The exhibition also provides the opportunity to reexamine familiar favorites in the collection from new perspectives and to display a few “hidden treasures” that have rarely—or never before—been on public view. Complementing the nine early portraits are works by their artistic descendants, which illustrate the subsequent development of portraiture in Britain. These Old Master British works from the NCMA’s collection include paintings by Anthony van Dyck, Sir Peter Lely, Paul van Somer, Thomas Gainsborough, Sir William Beechey, Sir Henry Raeburn, Sir Joshua Reynolds, and Sir Thomas Lawrence. 

We hope this exhibition not only triggers further discoveries and international research into these portraits and other British works of art, but also invites questioning and close looking from exhibition visitors,” says Dr. String

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Thomas Gainsborough, Clement Tudway (1734–1815)1773, oil on canvas, 30 3/16 x 25 1/4 in. (76.7 x 64.1 cm)Gift of Mrs. Lillian Boscowitz in memory of her mother Mrs. Franklin Terry. © 1999–2016 North Carolina Museum of Art Foundation, Inc.

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Thomas Gainsborough, Ralph Bell (1720–1801)1772-1774, oil on canvas, 92 1/4 x 61 1/8 in. (234.3 x 155.3 cm)Purchased with funds from the North Carolina State Art Society (Robert F. Phifer Bequest) and the State of North Carolina. © 1999–2016 North Carolina Museum of Art Foundation, Inc.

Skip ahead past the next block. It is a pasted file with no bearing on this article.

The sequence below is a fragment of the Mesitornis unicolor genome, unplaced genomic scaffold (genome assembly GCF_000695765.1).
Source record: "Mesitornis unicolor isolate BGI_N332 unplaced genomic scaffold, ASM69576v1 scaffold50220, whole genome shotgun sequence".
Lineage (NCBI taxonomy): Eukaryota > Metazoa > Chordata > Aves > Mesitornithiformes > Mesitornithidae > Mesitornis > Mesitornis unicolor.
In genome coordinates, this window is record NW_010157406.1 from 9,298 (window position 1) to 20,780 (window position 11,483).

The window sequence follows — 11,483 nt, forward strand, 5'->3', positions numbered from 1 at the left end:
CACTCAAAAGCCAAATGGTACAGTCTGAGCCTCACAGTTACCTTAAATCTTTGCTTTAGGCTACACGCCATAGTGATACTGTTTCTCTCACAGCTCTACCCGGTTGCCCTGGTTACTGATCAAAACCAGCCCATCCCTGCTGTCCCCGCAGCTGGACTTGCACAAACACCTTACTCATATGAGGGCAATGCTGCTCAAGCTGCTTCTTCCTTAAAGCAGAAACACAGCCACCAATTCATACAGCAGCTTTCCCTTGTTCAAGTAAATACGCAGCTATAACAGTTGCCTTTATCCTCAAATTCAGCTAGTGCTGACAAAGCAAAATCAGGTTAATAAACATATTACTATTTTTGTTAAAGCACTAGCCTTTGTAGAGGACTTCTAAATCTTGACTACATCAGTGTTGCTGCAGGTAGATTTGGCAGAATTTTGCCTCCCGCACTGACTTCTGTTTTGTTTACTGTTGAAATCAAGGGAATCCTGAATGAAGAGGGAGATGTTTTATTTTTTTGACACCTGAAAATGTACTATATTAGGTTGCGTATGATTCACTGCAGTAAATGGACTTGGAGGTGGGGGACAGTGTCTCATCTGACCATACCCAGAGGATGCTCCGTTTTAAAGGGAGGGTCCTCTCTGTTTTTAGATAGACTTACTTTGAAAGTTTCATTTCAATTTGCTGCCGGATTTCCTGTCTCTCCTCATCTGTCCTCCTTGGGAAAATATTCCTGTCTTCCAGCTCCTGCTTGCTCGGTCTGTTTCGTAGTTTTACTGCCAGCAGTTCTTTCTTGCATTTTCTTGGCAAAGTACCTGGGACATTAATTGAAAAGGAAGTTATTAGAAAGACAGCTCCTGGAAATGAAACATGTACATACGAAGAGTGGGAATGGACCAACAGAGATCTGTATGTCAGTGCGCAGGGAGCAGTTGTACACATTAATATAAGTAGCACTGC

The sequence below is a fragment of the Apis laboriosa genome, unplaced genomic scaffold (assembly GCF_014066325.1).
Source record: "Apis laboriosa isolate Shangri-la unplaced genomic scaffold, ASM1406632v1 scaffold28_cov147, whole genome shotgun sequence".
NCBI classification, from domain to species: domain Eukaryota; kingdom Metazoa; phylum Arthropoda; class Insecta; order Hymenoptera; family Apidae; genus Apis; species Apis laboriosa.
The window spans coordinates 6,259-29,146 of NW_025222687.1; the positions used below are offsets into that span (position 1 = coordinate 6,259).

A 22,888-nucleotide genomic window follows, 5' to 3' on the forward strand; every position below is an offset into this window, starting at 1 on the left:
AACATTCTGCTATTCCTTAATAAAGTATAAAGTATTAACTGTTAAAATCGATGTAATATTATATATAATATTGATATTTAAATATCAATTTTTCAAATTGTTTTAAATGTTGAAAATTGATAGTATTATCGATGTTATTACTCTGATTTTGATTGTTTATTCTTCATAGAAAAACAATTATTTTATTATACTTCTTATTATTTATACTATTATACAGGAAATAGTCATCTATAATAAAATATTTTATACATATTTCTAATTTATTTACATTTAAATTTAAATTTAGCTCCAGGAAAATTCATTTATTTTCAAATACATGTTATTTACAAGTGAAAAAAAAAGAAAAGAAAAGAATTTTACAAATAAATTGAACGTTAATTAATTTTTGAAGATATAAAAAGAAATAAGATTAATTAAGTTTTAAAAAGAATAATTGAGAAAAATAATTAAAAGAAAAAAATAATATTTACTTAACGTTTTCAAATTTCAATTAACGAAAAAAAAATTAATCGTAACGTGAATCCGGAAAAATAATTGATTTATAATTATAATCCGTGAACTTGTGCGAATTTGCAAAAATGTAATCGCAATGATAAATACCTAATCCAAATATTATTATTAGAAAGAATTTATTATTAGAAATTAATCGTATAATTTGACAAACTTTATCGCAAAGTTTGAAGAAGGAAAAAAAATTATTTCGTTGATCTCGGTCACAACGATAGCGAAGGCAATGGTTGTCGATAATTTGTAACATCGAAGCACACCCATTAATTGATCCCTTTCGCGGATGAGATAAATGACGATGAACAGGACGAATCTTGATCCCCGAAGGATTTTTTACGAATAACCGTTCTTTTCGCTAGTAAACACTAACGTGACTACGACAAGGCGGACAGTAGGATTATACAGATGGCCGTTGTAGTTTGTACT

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Sir William Beechey, The Oddie Children1789, oil on canvas, 72 x 71 7/8 in. (182.9 x 182.6 cm)Purchased with funds from the State of North Carolina. © 1999–2016 North Carolina Museum of Art Foundation, Inc.

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Sir Joshua Reynolds, Sir Walter Blackett, Baronet, 18th century, oil on canvas, 50 x 40 in. (127.0 x 101.6 cm), Gift of Newhouse Galleries. © 1999–2016 North Carolina Museum of Art Foundation, Inc.

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Sir Thomas Lawrence, Head of a Girllate 18th–early 19th century, oil on canvas, Diam. 18 in. (45.7 cm)Gift of Mr. and Mrs. Gordon Hanes. © 1999–2016 North Carolina Museum of Art Foundation, Inc.

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Sir Henry Raeburn, Sir Brooke Boothby (1744–1824)circa 1790–1800, oil on canvas, 29 1/2 x 24 1/2 in. (74.9 x 62.2 cm)Gift of Jennette Hartshorn Campbell in memory of her father, Crawford Jennings Campbell. © 1999–2016 North Carolina Museum of Art Foundation, Inc.

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Sir Henry Raeburn, Thomas Robert Hay, Eleventh Earl of Kinnoull (1785–1866)1815, oil on canvas, 93 1/2 x 59 in. (237.5 x 149.9 cm)Purchased with funds from the State of North Carolina. © 1999–2016 North Carolina Museum of Art Foundation, Inc.